Negating Evolution with Epigenetics

Arabidopsis thalianaThat’s negation in the “contradicting” sense of the term, rather than as in nullification or reversal. That being said, Jeffrey Tomkins’ headline today is “Plant Epigenome Research Negates Evolution,” which in theory could mean that epigenetics is acting to actively prevent the changes that evolution is creating. This is not, however, the case – at least not here.

Biological research involves a lot of “model organisms,” one of which is the thale cress, Arabidopsis thaliana. The paper that Tomkins is talking about today – Patterns of population epigenomic diversity (open access) – compares the patterns of DNA methylation of thale cress plants adapted to different environments, which they found to be much larger than they expected. DNA methylation involves the attachment of a methyl group to a base of DNA, which could be thought of as acting as a speed bump for transcription, slowing it down or stopping it entirely but in a way that can be undone if the group is removed. Eukaryotes like animals and plants seem to use every potential mechanism available to regulate gene expression, and this is no exception. And just as the sequence of As, Gs, Cs, and Ts can be determined and is called a genome, so too can the pattern of methylation within that genome be mapped – this is your “epigenome.” Continue reading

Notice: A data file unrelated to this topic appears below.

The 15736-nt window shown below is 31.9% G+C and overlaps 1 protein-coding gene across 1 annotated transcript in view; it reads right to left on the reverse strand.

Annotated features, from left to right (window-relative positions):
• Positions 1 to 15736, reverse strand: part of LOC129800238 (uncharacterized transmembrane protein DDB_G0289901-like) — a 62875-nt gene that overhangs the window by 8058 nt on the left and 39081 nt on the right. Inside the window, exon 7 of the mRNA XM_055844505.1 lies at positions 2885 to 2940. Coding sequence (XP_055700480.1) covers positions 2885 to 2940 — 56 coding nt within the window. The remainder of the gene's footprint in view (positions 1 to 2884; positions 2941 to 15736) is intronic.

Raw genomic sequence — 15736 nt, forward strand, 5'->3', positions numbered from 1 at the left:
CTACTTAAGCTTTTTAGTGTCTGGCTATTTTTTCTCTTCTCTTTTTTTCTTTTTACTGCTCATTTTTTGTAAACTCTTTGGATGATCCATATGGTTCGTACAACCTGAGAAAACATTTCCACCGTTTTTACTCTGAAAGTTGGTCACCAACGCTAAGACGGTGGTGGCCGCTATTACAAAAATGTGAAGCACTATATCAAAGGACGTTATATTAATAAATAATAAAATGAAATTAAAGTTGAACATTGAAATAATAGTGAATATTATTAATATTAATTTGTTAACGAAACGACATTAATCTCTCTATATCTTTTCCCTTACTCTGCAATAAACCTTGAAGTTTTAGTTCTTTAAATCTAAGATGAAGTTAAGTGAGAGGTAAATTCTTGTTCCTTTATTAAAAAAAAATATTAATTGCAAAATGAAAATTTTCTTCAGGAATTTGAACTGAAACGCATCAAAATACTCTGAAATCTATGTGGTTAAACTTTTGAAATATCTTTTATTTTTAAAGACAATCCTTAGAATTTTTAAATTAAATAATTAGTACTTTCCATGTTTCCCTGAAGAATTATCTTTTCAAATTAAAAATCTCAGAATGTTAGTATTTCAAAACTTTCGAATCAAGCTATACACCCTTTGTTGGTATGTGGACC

Insta-Gold

The Great 2013 Catch-upIn Striking It Rich with ‘Instant Gold’ (17 April 2013) Timothy L. Clarey points us to a Nature Geoscience paper called “Flash vaporization during earthquakes evidenced by gold deposits.” The gist is as follows:

The two scientists found that faulting events are key to gold deposit formation, where rocks split apart and quickly slip past one another, causing earthquakes. Faults through solid rock are never straight. Instead, they follow zigzag patterns that look like chain lightening and create small voids—openings in the rocks called “jogs.” Fast-forming jogs create instantaneous drops in pressure during movement, causing superheated deep waters to almost instantly “flash vaporize,” leaving behind thin coatings of gold and quartz.

Repeated earthquakes could build up the gold to levels that would be economical to mine. Continue reading